In Alief, Giving Students a Voice

shutterstock_68256589School district communications is locked in a perpetual cycle of improvement. Administrators know they must do a better job of including parents in conversations about reform. Teachers want — and, by all accounts, should have — more input into district decisions. Taxpayers foot the bill for the school system, which entitles them, like it or not, to a seat at the table.

But, amid all the jockeying for influence and say so, one key group of stakeholders is often overlooked: students.

At the Alief Independent School District in Texas, administrators have made a concerted effort to bring students and their opinions into the fold.

Alief ISD Superintendent HD Chambers says his mindset, and that of his district, began to change with the passage of House Bill 5, a sweeping reform bill that brought about big changes in how the state manages and tracks student success and performance. In addition to structured academic pathways, the legislation introduced new programs designed to give students more control over their own educations.

“I was the biggest supporter of HB 5 that there is,” Chambers told the Texas Tribune at the time. “But I’m under no illusion that was the answer to everything. I do believe it was the beginning of allowing opportunities for students to engage in their own education as opposed to being told what they’re going to take, when they’re going to take it in a one-size-fits-all curriculum for all students.”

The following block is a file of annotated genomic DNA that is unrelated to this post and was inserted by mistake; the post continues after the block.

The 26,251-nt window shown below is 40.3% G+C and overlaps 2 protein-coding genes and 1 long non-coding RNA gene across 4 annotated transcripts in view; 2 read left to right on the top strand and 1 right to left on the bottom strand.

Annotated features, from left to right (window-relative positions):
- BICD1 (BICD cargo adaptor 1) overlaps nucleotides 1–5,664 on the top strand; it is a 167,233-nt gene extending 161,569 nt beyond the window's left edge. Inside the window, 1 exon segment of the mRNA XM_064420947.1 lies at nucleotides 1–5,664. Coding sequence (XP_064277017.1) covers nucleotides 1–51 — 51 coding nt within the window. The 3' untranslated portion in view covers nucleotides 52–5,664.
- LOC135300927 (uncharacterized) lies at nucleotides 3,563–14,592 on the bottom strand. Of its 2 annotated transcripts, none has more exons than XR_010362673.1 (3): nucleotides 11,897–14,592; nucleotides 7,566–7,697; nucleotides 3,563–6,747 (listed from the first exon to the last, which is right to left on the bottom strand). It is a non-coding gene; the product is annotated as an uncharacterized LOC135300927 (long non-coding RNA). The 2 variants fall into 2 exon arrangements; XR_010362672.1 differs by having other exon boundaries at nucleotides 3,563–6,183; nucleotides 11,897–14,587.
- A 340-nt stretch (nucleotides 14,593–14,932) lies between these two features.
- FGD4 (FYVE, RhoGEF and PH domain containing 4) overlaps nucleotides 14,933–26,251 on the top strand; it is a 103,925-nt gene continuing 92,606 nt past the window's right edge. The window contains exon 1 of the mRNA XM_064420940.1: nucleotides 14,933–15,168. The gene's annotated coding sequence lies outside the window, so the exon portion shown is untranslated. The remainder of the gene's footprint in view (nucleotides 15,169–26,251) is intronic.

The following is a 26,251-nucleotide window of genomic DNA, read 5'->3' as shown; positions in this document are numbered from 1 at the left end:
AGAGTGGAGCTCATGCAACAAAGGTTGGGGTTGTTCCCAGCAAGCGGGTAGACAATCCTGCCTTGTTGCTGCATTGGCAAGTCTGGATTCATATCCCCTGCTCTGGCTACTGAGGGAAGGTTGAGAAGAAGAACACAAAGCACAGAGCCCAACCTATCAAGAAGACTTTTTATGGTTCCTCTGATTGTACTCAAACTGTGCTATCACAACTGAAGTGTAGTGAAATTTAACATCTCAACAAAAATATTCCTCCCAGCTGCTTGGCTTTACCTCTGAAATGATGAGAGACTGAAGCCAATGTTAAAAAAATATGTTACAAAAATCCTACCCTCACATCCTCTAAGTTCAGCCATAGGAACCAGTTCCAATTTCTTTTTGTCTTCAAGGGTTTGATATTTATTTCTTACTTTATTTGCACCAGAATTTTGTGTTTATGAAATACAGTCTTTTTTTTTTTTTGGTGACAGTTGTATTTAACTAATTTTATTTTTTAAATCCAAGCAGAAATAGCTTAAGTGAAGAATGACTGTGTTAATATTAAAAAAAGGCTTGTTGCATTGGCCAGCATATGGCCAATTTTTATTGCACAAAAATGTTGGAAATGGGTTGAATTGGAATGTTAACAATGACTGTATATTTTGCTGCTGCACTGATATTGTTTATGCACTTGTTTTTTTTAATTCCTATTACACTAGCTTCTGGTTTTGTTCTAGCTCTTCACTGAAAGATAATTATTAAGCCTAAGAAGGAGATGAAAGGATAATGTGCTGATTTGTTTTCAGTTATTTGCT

Empowering students
An important part of allowing students to control their own educations is empowering them to share their questions, concerns, and ideas with teachers and staff, and providing them with timely, relevant responses.

In late 2014, Alief ISD implemented a new communication platform and actively encouraged students to become early and enthusiastic adopters of the solution. District administrators say the response they received was positive and overwhelming.

By giving students a voice in their own educations, administrators achieved two goals: they increased academic engagement and demonstrated to students the power of listening and responding to others.

Is your district engaged in programs intended to give students a louder voice in their academic pursuits? Is it interested in improving stakeholder communications? Let’s Talk! can help.

Author: Corey Murray

Education writer and editor

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